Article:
WTO Law and Dispute Settlement

Subject LAWS70322 (2016)

Note: This is an archived Handbook entry from 2016.

Credit Points: 12.5
Level: 7 (Graduate/Postgraduate)
Dates & Locations:

This subject has the following teaching availabilities in 2016:

April, Parkville - Taught on campus.
Pre-teaching Period Start 30-Mar-2016
Teaching Period 27-Apr-2016 to 03-May-2016
Assessment Period End 25-Jul-2016
Last date to Self-Enrol 31-Jan-2016
Census Date 27-Apr-2016
Last date to Withdraw without fail 17-Jun-2016

This subject has a quota of 30 students. Please refer to the Melbourne Law Masters website for further information about the management of subject quotas and waitlists.

Timetable can be viewed here. For information about these dates, click here.
Time Commitment: Contact Hours: 24-26 hours
Total Time Commitment:

136-150 hours

The pre-teaching period commences four weeks before the subject commencement date. From this time, students are expected to access and review the Reading Guide that will be available from the LMS subject page and the subject materials provided by the subject coordinator, which will be available from Melbourne Law School. Refer to the Reading Guide for confirmation of which resources need to be read and what other preparation is required before the teaching period commences.


Melbourne Law Masters Students: None

JD Students: None

Corequisites: None
Recommended Background Knowledge:

Applicants without legal qualifications should note that subjects are offered in the discipline of law at an advanced graduate level. While every effort will be made to meet the needs of students trained in other fields, concessions will not be made in the general level of instruction or assessment. Most subjects assume the knowledge usually acquired in a degree in law (LLB, JD or equivalent). Applicants should note that admission to some subjects in the Melbourne Law Masters will be dependent upon the individual applicant’s educational background and professional experience.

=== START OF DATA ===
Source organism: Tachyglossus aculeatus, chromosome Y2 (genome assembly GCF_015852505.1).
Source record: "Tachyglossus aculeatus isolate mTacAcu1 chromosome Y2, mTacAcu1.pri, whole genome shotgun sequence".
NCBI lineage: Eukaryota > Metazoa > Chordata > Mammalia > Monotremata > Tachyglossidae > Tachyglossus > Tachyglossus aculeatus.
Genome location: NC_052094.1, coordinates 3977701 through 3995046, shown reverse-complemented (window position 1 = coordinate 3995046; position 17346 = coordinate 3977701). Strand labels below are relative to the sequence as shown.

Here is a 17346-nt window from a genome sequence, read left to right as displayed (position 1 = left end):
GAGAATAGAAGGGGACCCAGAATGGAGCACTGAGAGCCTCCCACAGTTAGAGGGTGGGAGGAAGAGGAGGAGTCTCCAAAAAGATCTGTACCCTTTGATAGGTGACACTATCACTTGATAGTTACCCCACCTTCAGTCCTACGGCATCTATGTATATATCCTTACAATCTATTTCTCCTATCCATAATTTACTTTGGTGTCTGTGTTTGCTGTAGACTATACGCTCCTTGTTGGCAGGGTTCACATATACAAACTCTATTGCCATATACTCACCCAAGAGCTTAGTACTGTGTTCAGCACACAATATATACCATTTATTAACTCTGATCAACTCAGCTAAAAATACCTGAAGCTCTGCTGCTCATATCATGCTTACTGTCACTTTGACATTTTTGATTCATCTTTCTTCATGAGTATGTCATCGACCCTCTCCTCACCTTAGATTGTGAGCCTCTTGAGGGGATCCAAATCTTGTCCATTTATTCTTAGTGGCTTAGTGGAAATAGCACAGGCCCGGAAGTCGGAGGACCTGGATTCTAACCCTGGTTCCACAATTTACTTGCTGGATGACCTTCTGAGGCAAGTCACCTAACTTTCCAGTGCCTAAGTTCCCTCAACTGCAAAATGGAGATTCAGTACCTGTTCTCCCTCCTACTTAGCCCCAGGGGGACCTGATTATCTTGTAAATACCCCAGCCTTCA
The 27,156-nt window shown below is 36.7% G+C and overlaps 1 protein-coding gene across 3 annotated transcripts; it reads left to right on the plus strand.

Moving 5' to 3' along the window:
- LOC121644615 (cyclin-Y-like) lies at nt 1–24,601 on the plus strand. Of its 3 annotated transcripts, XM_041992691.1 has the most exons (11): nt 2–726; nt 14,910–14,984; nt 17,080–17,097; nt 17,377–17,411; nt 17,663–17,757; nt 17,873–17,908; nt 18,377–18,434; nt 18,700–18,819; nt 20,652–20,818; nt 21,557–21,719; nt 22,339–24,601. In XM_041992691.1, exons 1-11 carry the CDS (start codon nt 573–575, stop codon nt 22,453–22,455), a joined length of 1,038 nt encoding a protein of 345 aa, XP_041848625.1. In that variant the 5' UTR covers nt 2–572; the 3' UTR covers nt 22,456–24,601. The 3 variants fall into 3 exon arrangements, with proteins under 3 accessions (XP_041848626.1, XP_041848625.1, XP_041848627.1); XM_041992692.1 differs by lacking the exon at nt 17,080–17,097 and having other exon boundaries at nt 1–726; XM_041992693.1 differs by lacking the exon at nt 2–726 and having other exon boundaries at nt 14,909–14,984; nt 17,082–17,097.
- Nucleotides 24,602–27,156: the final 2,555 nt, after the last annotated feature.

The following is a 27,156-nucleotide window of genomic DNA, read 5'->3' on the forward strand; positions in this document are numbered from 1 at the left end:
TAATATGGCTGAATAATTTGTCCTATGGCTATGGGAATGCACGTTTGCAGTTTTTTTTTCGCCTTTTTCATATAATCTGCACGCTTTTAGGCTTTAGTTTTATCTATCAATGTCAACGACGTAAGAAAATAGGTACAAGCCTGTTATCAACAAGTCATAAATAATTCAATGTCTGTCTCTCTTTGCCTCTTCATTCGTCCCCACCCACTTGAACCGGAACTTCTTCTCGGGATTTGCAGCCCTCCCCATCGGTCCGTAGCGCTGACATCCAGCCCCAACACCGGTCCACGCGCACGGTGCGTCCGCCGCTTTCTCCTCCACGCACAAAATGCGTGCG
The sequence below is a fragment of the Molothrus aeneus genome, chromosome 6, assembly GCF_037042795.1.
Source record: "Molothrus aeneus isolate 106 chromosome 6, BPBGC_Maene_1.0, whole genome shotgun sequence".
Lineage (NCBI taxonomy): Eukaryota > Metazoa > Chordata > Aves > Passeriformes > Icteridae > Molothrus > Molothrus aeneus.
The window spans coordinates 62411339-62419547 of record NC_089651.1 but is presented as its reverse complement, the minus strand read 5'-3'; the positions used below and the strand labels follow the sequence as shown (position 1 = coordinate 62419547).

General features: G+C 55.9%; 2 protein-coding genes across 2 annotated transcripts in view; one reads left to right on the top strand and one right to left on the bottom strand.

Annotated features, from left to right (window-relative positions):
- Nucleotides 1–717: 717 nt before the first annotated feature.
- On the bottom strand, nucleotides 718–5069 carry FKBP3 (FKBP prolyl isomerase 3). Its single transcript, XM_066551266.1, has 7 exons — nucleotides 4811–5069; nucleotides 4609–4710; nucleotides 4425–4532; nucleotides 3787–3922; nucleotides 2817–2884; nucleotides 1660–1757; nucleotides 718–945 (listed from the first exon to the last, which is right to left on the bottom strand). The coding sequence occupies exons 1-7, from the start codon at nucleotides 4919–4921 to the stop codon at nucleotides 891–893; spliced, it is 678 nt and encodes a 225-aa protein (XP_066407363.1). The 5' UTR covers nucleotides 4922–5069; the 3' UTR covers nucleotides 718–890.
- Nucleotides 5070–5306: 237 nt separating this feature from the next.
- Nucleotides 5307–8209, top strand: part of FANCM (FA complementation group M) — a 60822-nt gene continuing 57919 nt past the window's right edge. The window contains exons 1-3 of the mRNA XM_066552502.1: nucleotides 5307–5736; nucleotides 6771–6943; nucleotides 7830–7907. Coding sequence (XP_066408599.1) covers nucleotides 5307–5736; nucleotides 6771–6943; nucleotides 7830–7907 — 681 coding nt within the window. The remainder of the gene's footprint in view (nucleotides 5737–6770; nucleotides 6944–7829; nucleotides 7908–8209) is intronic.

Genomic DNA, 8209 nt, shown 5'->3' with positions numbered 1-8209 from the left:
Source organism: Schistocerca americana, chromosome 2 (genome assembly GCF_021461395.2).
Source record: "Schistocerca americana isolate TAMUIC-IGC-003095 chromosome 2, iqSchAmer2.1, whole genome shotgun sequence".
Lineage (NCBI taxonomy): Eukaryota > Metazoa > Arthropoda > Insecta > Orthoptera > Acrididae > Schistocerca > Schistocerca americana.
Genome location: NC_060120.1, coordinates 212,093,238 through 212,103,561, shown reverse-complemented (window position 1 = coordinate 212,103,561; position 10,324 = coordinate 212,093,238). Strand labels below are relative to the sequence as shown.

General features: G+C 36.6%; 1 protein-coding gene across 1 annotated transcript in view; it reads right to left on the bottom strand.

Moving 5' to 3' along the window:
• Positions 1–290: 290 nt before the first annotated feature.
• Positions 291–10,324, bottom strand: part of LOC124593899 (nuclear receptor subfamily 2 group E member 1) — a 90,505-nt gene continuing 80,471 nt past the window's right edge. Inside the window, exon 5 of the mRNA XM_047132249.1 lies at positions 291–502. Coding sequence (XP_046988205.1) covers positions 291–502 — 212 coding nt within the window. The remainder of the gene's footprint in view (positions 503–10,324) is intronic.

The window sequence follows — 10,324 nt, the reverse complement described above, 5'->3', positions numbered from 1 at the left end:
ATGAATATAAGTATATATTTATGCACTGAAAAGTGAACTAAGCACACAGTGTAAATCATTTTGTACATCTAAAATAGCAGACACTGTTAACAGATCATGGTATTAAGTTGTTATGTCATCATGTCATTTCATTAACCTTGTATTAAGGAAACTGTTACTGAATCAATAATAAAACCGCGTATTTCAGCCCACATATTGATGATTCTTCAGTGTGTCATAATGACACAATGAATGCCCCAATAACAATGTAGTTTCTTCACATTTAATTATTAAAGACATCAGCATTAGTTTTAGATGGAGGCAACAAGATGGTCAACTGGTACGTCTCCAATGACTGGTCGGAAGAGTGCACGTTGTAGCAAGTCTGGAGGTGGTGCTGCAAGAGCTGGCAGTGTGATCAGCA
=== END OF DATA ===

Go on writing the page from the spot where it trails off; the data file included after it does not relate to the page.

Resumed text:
Non Allowed Subjects:

Students who have completed any of the below subjects are not permitted to take LAWS70322 WTO Law and Dispute Settlement:

730826 Principles of WTO Law
730692 WTO Dispute Settlement
732733 WTO Law and Dispute Settlement

Core Participation Requirements:

The Melbourne Law Masters welcomes applications from students with disabilities. The inherent academic requirements for study in the Melbourne Law Masters are:

  • The ability to attend a minimum of 75% of classes and actively engage in the analysis and critique of complex materials and debate;
  • The ability to read, analyse and comprehend complex written legal materials and complex interdisciplinary materials;
  • The ability to clearly and independently communicate in writing a knowledge and application of legal principles and interdisciplinary materials and to critically evaluate these;
  • The ability to clearly and independently communicate orally a knowledge and application of legal principles and interdisciplinary materials and critically evaluate these;
  • The ability to work independently and as a part of a group;
  • The ability to present orally and in writing legal analysis to a professional standard.

Students who feel their disability will inhibit them from meeting these inherent academic requirements are encouraged to contact Student Equity and Disability Support.


Prof Tomer Broude



Professor Tomer Broude (Coordinator)

Email: law-masters@unimelb.edu.au
Phone: +61 3 8344 6190
Website: www.law.unimelb.edu.au/masters

Subject Overview: